Manaotao Sanlagu CHamoru profiles

“What I plant are memories of home,” said former Mangilao resident Matt Pangelinan, who now owns a landscaping and plant nursery business in San Francisco. The former seminarian, sous chef and medicinal cannabis grower is the subject of Manny Crisostomo’s latest “Manaotao Sanlagu,” an ongoing visual documentary of CHamoru diaspora.
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conversation with the spirit of her late mother sparked major life changes forLita Salas Baylon, including a divorce, a marriage, and a move from Guam to Texas.

  • 5 min read
Felix Sablan has been hustling all his life. That insatiable drive to succeed was evident back in high school when he played on Southern High School’s championship basketball and volleyball teams, and is evident today as the San Diego resident advocates for stateside CHamorus as part of his job and his life’s work.
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A fter launching “Manaotao Sanlagu: Chamorus from the Marianas” four months ago, Pulitzer-winning multimedia journalist Manny Crisostomo continues to hear from diaspora around the country about the project’s impact. “It gives all of us a bigger picture of how we are all connected and for me it feels like we’re so more included,” Lyn Aflague Arroyo said.
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“It really isn’t until you’re gone for a long time that you realize that that island is such a part of you,” said Melissa Leon Guerrero Do, who left Guam in 1998 as a newlywed to start raise a family in Fremont, California.
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Shane Quidachay had been asked multiple times to try out for NBC’s “The Voice” before he finally agreed to go on the nationally televised singing competition. “Deep down I had a little nerves but this is what I love to do,’’ said Quidachay, who comes from a family of self-taught singers and musicians, including the popular local band The Sapphires from back in the day.
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Alaina Aflague Arroyo, a University of San Francisco graduate student who grew up in Bay Area, traces her activist roots to the stories told to her by her great-grandmother, Brigida Duenas Manibusan.
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Brothers Jeremy and Jay Castro, who grew up in the San Francisco Bay Area, have been connecting with their Guam roots personally and professionally over the years. The brothers are the latest to be featured in Manny Crisostomo’s ongoing visual documentary “Manaotao Sanlagu:CHamorus from the Marianas.”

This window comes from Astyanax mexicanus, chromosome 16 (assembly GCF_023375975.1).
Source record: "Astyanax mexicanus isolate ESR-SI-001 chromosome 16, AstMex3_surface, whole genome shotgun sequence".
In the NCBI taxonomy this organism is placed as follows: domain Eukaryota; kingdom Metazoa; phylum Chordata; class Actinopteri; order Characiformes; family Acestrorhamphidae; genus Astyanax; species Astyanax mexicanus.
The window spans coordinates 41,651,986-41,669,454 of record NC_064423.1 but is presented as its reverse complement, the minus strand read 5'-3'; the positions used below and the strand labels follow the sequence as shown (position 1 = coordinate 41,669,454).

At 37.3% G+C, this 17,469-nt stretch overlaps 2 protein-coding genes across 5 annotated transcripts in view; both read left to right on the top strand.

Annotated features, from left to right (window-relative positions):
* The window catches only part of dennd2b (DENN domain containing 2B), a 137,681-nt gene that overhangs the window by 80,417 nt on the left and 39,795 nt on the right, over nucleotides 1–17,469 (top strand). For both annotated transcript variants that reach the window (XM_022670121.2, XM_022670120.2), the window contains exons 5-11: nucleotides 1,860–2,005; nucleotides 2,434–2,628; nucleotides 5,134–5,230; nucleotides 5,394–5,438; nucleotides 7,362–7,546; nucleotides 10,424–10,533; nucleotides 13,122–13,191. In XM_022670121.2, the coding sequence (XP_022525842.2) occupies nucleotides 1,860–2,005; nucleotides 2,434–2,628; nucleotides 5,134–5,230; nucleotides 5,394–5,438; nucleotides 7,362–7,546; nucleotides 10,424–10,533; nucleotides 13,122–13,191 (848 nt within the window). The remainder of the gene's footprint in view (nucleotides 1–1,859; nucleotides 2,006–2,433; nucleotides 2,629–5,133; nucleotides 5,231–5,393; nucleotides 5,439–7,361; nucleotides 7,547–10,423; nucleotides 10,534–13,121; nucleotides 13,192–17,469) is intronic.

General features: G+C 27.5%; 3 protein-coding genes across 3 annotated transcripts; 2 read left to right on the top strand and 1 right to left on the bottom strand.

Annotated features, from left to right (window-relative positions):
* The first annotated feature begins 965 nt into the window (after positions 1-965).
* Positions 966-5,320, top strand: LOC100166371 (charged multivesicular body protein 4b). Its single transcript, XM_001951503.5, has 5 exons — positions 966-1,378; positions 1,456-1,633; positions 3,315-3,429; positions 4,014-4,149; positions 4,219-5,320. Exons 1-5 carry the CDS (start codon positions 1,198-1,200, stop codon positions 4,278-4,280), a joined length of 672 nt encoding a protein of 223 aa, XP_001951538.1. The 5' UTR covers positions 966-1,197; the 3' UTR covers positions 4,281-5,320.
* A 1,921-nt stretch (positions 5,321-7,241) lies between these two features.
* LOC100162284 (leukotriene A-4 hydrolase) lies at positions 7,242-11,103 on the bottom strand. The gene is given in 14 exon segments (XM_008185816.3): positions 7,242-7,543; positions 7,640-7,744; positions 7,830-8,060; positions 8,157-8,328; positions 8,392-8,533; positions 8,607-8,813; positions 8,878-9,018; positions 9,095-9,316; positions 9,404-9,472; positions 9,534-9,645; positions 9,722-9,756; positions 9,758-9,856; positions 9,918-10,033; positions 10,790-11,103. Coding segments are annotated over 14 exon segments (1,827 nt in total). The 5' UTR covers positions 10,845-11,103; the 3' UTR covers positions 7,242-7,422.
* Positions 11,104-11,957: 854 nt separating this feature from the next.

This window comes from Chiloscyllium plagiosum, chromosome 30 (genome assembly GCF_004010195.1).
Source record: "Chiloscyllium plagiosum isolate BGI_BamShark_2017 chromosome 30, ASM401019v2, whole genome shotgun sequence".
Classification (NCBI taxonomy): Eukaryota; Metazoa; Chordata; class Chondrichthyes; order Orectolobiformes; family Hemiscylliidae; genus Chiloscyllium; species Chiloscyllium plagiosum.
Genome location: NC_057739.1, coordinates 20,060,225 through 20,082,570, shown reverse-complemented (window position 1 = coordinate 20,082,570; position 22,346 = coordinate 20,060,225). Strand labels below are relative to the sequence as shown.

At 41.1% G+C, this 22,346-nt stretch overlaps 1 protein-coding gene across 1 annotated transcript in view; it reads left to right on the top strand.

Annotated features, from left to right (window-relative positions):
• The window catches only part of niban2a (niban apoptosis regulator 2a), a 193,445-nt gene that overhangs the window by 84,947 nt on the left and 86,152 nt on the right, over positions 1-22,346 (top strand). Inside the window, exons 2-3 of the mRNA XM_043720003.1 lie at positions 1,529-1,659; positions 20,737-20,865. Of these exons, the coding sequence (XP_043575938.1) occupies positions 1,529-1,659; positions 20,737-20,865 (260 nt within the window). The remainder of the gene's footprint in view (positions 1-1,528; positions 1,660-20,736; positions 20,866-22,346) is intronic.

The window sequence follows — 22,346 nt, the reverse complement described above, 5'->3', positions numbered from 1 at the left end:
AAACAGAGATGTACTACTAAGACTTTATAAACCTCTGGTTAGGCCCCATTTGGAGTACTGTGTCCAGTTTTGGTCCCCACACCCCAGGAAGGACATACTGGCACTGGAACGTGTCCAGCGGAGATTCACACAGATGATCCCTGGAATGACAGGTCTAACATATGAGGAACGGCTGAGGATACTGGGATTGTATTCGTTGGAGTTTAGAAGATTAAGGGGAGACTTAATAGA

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As director of the Pacific Is- land Ethnic Art Museum in California, Fran Nede- dog Lujan helps CHamoru dias- pora artists channel their identity struggles.

“It is my journey to help, help them to find that truth, in the best way that I can, which is through the way of the arts.”

Lujan is the subject of Manny Crisostomo’s latest “Manaotao Sanlagu: CHamorus from the Marianas,” translated as “our peo- ple, the CHamorus, overseas.”

  • 6 min read
Even when Rod Taitano
was working as director of
Salesforce’s western region data
center operations in San Francisco, the former Yigo resident
would make an annual February pilgrimage to Guam for his
family’s fiesta for “emotional
Mary Therese Perez Hattori embodies fuetsa pålao’an, the power of women of Guam and the rest of the Pacific. This modern-day Renaissance woman wields an array of professional credentials and expertise across multiple disciplines. This daughter of familian Titang, now working as interim director of the Pacific Islands Development Program at the East West Center in Hawaii.
Pacific Daily News Dr. Ric Perez has led the nationally prominent kidney transplant program at the University of California, Davis Medical Center for the last three decades, performing up to 400 transplants a year with his team. Perez’s journey to leading the No. 7 program in the country has been filled with twists and turns, as Manny Crisostomo recounts in his latest “Manaotao Sanlagu: CHamorus from the Marianas”.